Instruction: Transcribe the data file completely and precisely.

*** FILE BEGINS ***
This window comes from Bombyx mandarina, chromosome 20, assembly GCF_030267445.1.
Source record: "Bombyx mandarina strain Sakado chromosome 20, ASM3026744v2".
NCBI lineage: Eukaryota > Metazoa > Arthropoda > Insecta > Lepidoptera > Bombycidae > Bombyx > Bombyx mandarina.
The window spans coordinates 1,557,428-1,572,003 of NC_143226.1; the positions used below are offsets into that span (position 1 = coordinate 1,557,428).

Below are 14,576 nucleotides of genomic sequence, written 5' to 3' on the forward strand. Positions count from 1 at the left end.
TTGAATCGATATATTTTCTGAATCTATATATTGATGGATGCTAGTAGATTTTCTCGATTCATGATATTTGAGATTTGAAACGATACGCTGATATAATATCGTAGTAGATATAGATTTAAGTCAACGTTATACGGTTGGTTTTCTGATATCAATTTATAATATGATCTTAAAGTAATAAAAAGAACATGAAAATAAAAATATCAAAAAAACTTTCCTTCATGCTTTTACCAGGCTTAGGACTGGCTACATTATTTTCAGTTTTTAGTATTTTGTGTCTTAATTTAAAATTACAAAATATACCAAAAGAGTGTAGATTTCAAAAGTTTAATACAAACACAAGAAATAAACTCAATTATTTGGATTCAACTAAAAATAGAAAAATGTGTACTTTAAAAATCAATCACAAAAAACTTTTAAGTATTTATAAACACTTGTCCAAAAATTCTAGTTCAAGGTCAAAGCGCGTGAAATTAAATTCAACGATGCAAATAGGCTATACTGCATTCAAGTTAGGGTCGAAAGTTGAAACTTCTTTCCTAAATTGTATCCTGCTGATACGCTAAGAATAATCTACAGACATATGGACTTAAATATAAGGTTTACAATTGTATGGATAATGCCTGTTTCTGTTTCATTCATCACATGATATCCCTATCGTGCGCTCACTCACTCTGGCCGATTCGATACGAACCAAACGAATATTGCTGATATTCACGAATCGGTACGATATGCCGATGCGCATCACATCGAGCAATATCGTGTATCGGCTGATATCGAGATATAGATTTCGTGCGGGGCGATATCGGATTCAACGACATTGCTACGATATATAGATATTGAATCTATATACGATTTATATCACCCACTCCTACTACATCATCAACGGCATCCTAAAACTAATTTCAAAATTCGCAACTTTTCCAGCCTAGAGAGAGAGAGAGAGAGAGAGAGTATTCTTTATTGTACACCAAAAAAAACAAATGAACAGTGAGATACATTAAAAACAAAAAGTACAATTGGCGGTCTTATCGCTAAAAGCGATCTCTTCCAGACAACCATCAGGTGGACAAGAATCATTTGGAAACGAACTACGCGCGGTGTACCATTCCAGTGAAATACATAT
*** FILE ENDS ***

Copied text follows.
This window comes from Bombyx mandarina, chromosome 20, assembly GCF_030267445.1.
Source record: "Bombyx mandarina strain Sakado chromosome 20, ASM3026744v2".
NCBI lineage: Eukaryota > Metazoa > Arthropoda > Insecta > Lepidoptera > Bombycidae > Bombyx > Bombyx mandarina.
The window spans coordinates 1,557,428-1,572,003 of NC_143226.1; the positions used below are offsets into that span (position 1 = coordinate 1,557,428).

Below are 14,576 nucleotides of genomic sequence, written 5' to 3' on the forward strand. Positions count from 1 at the left end.
TTGAATCGATATATTTTCTGAATCTATATATTGATGGATGCTAGTAGATTTTCTCGATTCATGATATTTGAGATTTGAAACGATACGCTGATATAATATCGTAGTAGATATAGATTTAAGTCAACGTTATACGGTTGGTTTTCTGATATCAATTTATAATATGATCTTAAAGTAATAAAAAGAACATGAAAATAAAAATATCAAAAAAACTTTCCTTCATGCTTTTACCAGGCTTAGGACTGGCTACATTATTTTCAGTTTTTAGTATTTTGTGTCTTAATTTAAAATTACAAAATATACCAAAAGAGTGTAGATTTCAAAAGTTTAATACAAACACAAGAAATAAACTCAATTATTTGGATTCAACTAAAAATAGAAAAATGTGTACTTTAAAAATCAATCACAAAAAACTTTTAAGTATTTATAAACACTTGTCCAAAAATTCTAGTTCAAGGTCAAAGCGCGTGAAATTAAATTCAACGATGCAAATAGGCTATACTGCATTCAAGTTAGGGTCGAAAGTTGAAACTTCTTTCCTAAATTGTATCCTGCTGATACGCTAAGAATAATCTACAGACATATGGACTTAAATATAAGGTTTACAATTGTATGGATAATGCCTGTTTCTGTTTCATTCATCACATGATATCCCTATCGTGCGCTCACTCACTCTGGCCGATTCGATACGAACCAAACGAATATTGCTGATATTCACGAATCGGTACGATATGCCGATGCGCATCACATCGAGCAATATCGTGTATCGGCTGATATCGAGATATAGATTTCGTGCGGGGCGATATCGGATTCAACGACATTGCTACGATATATAGATATTGAATCTATATACGATTTATATCACCCACTCCTACTACATCATCAACGGCATCCTAAAACTAATTTCAAAATTCGCAACTTTTCCAGCCTAGAGAGAGAGAGAGAGAGAGAGAGTATTCTTTATTGTACACCAAAAAAAACAAATGAACAGTGAGATACATTAAAAACAAAAAGTACAATTGGCGGTCTTATCGCTAAAAGCGATCTCTTCCAGACAACCATCAGGTGGACAAGAATCATTTGGAAACGAACTACGCGCGGTGTACCATTCCAGTGAAATACATAT